In a 2015 article for The Washington Post reviewing Melvin Urofsky’s book, “Dissent and the Supreme Court,” David Cole wrote, “What determines a great dissent … is not necessarily the power of the argument but the shifting tides of history. … History, not rhetoric or cogency, determines whether a dissent wins out in the long run. Yet by articulating a compelling alternative legal vision, a persuasive dissent can contribute to the arc of historical change.” Not only dissents, but all separate Supreme Court opinions have the potential to become law in later iterations of the court’s business.

Yet not all Supreme Court scholars view separate opinions positively. In a recent article, Professor Suzanna Sherry proposed not only eliminating dissents and separate opinions altogether, but also ending the practice of justices’ signing their names to opinions in order to do away with, or at least minimize, the celebrity status bestowed upon Supreme Court justices. In the space between praise for and criticism of separate-opinion writing, this analysis looks at how majority opinions have utilized separate opinions to generate and refine arguments that have directed the trajectory of the law over the past few terms. Continue reading »

 
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Wednesday round-up

By on Nov 13, 2019 at 6:42 am

This morning the Supreme Court wraps up the November session with two more oral arguments. The first case today is Comcast v. National Association of African American-Owned Media, in which the court will decide whether, in a  claim under a federal statute that prohibits race discrimination in contracting, a plaintiff is required to show that the defendant’s action would not have been taken but for the alleged discrimination. Amy Howe had this blog’s argument preview, which first appeared at Howe on the Court. Thomas Shannan and David Relihan preview the case at Cornell Law School’s Legal Information Institute.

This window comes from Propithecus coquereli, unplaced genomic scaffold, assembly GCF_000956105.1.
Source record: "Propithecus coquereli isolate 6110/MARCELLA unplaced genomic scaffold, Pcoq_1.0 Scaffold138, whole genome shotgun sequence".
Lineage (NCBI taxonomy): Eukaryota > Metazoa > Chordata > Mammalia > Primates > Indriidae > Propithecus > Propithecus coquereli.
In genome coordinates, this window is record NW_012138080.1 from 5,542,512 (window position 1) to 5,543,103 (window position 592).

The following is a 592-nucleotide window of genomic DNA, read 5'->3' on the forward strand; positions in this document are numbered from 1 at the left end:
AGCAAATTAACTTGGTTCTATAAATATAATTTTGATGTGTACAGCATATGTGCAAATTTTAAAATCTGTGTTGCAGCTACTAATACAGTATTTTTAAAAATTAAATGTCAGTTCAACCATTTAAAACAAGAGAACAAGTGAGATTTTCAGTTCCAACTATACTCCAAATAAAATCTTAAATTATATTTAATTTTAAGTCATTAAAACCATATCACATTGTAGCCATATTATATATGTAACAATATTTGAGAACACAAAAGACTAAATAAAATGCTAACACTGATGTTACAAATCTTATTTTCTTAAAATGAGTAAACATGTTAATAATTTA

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This morning the Supreme Court issued more orders from last week’s private conference. After granting one new case last Friday, the justices did not add any new cases to their merits docket for the term, nor did they make any new requests for the views of the federal government.

The justices turned down a request by Remington Arms Co., a gun manufacturer, to block a lawsuit brought against the company by the families of the victims of the 2012 Sandy Hook shootings, in which 20 first graders and six school employees were killed. The plaintiffs allege that Remington, which makes the assault rifle used in the attack, violated Connecticut unfair-trade-practices laws by selling and marketing the rifle to civilians.

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For the second time in less than three years, the family of Sergio Hernandez was at the Supreme Court today for oral argument. In 2010, Sergio – who was then 15 years old – was on the Mexican side of the U.S.-Mexico border when he was shot and killed by a U.S. Border Patrol agent, Jesus Mesa. The Hernandez family filed a lawsuit against Mesa in federal court in Texas, arguing that Mesa had used excessive force against Sergio, which violated Sergio’s rights under the Fourth and Fifth Amendments to the U.S. Constitution. The dispute now before the Supreme Court centers on whether the family’s lawsuit can go forward. After an hour of oral argument this morning, the family seemed to face an uphill battle, with the justices closely divided.

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Another month, another blockbuster argument in the Supreme Court. Last month it was whether Title VII of the Civil Rights Act of 1964 prohibits employment discrimination based on sexual orientation and transgender status. Today, it is the Trump administration’s efforts to rescind the Deferred Action for Childhood Arrivals program, known as DACA.

We may yet have a similar blockbuster for each of the remaining five sittings of the court this term.

Senator Durbin and Janet Napolitano in courtroom for DACA argument (Art Lien)